Barbara Lee Chow
blc123 at herald.usask.ca
Fri Jul 8 12:34:09 EST 1994
Hello out there. I'm kinda new to this e-mail thing so I hope this works!
I just completed my B.Sc. so I am a little bit new to this research thing.
I've been asked to arrest cells to obtain a synchronized population, release them, and take samples for RNA isolation.
I have been using alpha-factor to arrest the cells at the G1/S transition. The protocol I have been using calls for 2 treatments with 5 micrograms/ml alpha-factor each time, incubating the cells for 1.5 hr after each treatment.
I have a few questions which I hope some of you more experienced with these types of experiments can respond to:
1) Is there any other way(s) to achieve good arrest without using so much alpha-factor? Are 2 treatments really necessary, and if so, can the second treatment be <5 ug/ml?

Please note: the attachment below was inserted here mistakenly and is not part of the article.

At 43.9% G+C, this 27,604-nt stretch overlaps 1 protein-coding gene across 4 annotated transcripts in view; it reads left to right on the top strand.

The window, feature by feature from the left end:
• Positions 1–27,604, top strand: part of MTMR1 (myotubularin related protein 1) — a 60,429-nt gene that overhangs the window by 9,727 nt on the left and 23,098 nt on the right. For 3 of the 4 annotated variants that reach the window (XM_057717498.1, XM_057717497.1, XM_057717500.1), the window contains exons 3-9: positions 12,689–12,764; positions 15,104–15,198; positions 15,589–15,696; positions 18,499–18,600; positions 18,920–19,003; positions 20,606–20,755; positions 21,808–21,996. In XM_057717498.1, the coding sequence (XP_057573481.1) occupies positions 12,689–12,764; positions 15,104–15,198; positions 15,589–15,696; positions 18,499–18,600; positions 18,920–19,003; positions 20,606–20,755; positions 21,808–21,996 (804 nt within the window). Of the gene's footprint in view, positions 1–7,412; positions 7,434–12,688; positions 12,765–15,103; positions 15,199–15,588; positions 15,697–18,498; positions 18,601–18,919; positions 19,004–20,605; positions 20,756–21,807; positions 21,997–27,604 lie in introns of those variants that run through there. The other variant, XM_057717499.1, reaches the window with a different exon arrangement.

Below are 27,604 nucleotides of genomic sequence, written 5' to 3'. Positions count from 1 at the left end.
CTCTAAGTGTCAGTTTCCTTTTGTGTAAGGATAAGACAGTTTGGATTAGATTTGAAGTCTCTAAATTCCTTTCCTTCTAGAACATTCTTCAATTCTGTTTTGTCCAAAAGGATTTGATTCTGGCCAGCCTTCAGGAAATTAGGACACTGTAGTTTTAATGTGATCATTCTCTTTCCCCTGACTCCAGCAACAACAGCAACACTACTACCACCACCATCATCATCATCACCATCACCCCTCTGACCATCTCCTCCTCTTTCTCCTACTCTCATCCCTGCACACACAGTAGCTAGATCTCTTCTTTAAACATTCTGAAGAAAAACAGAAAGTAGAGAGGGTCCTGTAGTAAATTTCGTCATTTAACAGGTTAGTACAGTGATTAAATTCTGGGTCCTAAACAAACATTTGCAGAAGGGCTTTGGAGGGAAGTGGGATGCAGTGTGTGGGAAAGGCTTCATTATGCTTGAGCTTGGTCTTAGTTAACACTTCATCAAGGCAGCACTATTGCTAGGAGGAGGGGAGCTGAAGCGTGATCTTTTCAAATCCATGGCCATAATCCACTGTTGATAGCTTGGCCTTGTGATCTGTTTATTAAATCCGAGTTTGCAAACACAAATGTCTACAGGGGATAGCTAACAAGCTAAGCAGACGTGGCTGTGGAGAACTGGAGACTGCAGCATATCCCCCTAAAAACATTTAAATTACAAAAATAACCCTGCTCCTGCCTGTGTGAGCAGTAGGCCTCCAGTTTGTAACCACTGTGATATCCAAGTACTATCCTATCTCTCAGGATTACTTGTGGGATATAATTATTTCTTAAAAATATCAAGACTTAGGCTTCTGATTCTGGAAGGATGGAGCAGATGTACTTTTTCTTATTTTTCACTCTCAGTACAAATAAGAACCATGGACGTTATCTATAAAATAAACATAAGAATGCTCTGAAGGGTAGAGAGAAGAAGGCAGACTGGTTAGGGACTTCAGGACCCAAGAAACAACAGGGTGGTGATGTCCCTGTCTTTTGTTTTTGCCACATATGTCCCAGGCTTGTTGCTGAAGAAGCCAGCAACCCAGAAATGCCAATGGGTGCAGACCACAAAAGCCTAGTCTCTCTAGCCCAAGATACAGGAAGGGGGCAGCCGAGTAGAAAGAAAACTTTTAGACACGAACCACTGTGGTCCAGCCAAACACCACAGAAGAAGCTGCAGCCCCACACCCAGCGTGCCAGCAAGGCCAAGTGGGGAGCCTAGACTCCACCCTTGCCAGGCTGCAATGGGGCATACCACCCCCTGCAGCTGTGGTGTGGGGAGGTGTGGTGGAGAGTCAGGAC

2) I am using S. cerevisiae alpha-factor. Is S. kluyveri better/worse, or does it make any difference?
3) How important is the initial cell concentration? Most papers I've read say that the cells should be in early log phase, at a concentration anywhere from 2-5 x10e6.
4) Is there any way the cells can be manipulated to hinder their degradation of alpha-factor? I do have a bar1 mutant which is supersensitive, but was just wondering if there was any treatment that could be done on 'wild type' cells to achieve the desired effect
I know this request was a little lengthly, so thanks for listening. Any and all information is greatly appreciated!!
e-mail blc123 at herald.usask.ca
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